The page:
The form book would suggest he is starting to fade, but Francois Doumen, his trainer, believes otherwise. 'I'm very happy with his preparation,' he said. 'We had a long frost, and The Fellow missed about 10 days' training. He is now working very well on the straight dirt gallop at the Piste des Lyons and has been popped over the one British-style fence, though I wish we had a few more. I'm very hopeful he'll run well in the King George.'
If the eight-year-old succeeds at Kempton on 27 December, he will have emulated Desert Orchid's three consecutive King George's (1988 to 1990), although of course the grey also won the race in 1986.
Bookmakers quote The Fellow at around 5-2 to complete the hat-trick. But their prices seem far from a true reflection of the gelding's chance, even though his main opponents, Barton Bank, Bradbury Star and Young Hustler, have plenty to prove at this level.
In 1991, The Fellow preceded his King George victory with three straight wins, before unseating his rider in his final prep-race, at Auteuil that November.
Similarly, last year he went to Kempton with first-rate credentials. Two convincing victories at Auteuil showed his well-being, while his final effort before the King George, third when conceding almost 2st to Sibton Abbey and Jodami in the Hennessy Gold Cup, underlined his claim to be Europe's leading chaser.
The Fellow duly strolled away from a moderate King George field, but was a well- beaten fourth, when 5-4 favourite, to Jodami in the Cheltenham Gold Cup, and fifth to Topsham Bay, when breaking a blood vessel, in the Whitbread Gold Cup.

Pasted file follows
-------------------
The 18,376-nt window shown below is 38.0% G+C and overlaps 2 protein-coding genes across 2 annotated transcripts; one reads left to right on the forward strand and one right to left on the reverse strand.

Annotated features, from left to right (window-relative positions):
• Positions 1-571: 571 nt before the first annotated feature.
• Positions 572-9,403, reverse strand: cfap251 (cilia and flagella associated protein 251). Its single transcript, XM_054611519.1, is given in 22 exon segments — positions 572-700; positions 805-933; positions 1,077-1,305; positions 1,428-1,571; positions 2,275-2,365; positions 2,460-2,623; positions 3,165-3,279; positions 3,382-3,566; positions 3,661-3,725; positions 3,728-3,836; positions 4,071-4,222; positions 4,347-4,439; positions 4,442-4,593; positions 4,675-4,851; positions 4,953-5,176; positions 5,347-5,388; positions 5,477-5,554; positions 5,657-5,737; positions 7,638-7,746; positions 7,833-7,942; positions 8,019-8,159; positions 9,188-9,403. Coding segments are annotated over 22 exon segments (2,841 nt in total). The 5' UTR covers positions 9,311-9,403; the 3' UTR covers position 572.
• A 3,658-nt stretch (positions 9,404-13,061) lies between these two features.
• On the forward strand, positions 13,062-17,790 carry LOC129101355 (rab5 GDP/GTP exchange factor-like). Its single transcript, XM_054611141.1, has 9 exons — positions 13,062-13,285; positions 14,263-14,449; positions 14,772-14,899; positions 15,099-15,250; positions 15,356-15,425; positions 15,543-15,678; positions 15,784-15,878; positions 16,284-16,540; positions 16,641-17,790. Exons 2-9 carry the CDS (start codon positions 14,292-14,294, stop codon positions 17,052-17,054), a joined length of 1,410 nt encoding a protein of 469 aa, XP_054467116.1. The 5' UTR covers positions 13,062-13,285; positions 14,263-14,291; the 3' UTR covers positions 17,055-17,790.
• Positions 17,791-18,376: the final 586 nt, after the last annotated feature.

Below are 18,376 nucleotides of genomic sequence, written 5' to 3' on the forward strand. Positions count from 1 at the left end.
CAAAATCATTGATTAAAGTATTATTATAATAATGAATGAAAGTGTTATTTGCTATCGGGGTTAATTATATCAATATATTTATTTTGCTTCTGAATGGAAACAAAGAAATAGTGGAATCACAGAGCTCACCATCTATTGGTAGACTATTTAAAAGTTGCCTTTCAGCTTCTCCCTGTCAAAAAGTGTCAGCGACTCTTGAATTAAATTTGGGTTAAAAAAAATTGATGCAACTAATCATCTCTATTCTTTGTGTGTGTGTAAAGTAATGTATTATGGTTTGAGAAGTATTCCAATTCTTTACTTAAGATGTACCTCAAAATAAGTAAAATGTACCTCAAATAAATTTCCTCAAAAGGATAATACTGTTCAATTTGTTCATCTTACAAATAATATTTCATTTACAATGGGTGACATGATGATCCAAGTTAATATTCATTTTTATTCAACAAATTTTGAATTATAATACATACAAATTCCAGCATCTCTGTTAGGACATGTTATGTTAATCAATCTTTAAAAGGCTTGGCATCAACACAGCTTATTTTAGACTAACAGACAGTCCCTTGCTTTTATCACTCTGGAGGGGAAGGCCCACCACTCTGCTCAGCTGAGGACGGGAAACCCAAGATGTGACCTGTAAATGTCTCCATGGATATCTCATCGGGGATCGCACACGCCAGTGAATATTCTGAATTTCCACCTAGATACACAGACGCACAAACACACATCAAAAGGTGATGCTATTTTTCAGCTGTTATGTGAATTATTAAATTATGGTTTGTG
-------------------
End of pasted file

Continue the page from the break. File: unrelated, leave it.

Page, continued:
This season, The Fellow will line up at Kempton without a win in his last six starts and now wears blinkers. He is no longer the top-rated chaser in France, a position he held between 1991 and September this year. Michel Bauer, France's chief steeplechase handicapper, has relegated The Fellow to third spot, behind Al Capone II and Ucello II.
The Fellow has had four runs in his build-up to this year's King George. In his first, the Prix Millionnaire II at Auteuil in June, he was a close, though disappointing, fourth to Ucello II and was fifth to the same horse in the Grand Steeple-Chase de Paris later that month. Two subsequent runs have resulted in a disqualification from first place and a distant third in a four-runner event.
But Doumen is not worried. 'I think he has run well this year and is suited to wearing blinkers,' he said. 'I ran him last time (at Auteuil on 14 November) because there were four runners and a first prize of pounds 70,000.
'He jumped the last upsides the winner, Al Capone, and Ucello, but couldn't quicken on the bottomless ground. He didn't blow up, he just couldn't cope with the surface and Adam Kondrat didn't give him a hard race.
''In Britain you just don't understand how bog-like the ground can become over here - if the race had been run in England it would have been abandoned.
'Before that The Fellow had beaten Ucello but was disqualified and placed third. That was a very pleasing effort, though I'm not sure it would allow me to say he has improved this year.'
Those may be significant words, for although he is only eight The Fellow has been chasing since he was a five- year-old. The best years may be behind him.
Francois Doumen's Man To Man contests the opening race at Uttoxeter today having shown himself to be a useful novice hurdler in the making, running a good third at Auteuil on his latest start.
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